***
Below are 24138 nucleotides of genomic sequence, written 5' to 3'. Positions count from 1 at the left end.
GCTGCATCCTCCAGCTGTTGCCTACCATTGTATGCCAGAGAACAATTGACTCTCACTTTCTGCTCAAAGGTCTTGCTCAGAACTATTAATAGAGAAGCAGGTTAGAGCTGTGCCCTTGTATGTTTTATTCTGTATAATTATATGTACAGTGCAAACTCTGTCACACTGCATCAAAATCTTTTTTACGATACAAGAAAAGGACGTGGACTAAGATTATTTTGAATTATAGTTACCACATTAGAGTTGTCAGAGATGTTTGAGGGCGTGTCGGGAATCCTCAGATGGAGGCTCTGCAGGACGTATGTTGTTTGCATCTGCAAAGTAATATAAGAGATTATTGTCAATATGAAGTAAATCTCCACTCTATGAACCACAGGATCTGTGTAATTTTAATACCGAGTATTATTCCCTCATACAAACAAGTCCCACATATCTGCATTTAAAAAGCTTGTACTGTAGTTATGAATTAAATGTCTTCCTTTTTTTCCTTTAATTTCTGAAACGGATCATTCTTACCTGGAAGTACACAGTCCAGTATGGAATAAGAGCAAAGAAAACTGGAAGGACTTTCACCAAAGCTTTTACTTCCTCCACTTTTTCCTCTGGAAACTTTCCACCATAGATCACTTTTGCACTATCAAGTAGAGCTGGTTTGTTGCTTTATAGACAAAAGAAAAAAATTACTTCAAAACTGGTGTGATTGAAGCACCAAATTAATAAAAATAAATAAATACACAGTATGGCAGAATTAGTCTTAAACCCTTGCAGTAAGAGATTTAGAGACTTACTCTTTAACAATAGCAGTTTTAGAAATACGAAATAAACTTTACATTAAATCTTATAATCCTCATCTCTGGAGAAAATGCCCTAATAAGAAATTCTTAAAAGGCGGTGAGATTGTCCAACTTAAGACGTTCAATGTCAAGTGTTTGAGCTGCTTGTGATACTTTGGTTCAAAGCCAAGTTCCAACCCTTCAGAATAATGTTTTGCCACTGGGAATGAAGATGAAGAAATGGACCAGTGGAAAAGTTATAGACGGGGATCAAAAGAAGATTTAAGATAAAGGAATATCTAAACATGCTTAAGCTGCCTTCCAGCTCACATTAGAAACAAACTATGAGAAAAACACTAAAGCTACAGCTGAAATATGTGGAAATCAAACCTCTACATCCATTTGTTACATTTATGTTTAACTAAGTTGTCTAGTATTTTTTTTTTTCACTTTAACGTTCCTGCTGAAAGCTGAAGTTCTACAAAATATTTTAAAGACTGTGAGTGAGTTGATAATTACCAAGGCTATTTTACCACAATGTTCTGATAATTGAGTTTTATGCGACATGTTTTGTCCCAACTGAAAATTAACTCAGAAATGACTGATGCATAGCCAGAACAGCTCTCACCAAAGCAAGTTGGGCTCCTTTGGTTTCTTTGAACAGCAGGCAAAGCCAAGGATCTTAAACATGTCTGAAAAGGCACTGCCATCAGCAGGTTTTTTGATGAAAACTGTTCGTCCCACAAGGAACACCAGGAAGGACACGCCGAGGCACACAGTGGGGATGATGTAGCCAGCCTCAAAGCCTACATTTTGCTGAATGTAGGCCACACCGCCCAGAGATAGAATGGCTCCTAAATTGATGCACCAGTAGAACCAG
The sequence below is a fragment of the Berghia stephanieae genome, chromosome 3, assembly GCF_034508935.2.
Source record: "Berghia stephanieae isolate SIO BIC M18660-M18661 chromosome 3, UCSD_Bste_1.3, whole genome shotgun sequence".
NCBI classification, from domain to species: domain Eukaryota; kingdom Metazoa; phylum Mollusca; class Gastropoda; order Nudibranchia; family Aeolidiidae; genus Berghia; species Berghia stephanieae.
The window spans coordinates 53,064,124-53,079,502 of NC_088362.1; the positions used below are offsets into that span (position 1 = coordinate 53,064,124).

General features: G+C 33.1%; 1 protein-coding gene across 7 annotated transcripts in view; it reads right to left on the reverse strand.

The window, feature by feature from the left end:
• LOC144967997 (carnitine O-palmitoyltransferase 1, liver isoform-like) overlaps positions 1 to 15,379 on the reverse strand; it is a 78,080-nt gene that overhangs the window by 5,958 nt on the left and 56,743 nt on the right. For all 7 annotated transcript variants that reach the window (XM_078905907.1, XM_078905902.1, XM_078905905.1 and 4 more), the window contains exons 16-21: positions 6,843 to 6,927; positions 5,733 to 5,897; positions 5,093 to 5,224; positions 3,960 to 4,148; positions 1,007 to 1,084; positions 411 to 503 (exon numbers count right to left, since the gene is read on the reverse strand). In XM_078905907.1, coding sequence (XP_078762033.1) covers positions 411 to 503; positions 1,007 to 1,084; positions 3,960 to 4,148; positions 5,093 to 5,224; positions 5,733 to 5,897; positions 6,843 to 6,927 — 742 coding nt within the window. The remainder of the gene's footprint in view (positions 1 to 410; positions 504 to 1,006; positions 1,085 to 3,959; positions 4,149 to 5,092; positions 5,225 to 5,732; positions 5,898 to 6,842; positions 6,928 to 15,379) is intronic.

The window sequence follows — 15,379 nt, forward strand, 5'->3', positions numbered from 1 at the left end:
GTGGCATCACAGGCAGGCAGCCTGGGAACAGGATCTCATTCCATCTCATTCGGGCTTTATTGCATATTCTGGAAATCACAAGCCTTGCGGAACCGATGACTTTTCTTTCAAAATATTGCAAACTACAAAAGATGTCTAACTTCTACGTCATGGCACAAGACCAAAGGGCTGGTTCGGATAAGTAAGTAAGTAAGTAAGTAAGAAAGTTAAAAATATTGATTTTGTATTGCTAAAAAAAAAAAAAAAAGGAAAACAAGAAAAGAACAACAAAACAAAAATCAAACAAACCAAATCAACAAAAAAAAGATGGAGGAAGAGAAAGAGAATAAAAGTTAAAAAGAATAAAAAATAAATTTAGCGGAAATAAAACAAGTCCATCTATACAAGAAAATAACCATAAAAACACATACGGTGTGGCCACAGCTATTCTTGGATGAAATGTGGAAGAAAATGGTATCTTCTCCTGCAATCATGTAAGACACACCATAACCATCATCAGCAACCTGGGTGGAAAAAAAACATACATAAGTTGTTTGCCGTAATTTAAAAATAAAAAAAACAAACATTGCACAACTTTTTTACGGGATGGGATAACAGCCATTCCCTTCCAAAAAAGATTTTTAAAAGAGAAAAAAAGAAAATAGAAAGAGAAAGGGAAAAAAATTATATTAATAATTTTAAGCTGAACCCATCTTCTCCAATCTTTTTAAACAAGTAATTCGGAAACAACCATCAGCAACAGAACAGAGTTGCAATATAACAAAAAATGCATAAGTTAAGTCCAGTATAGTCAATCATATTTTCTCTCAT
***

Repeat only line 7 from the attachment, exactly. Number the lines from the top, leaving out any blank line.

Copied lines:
General features: G+C 33.1%; 1 protein-coding gene across 7 annotated transcripts in view; it reads right to left on the reverse strand.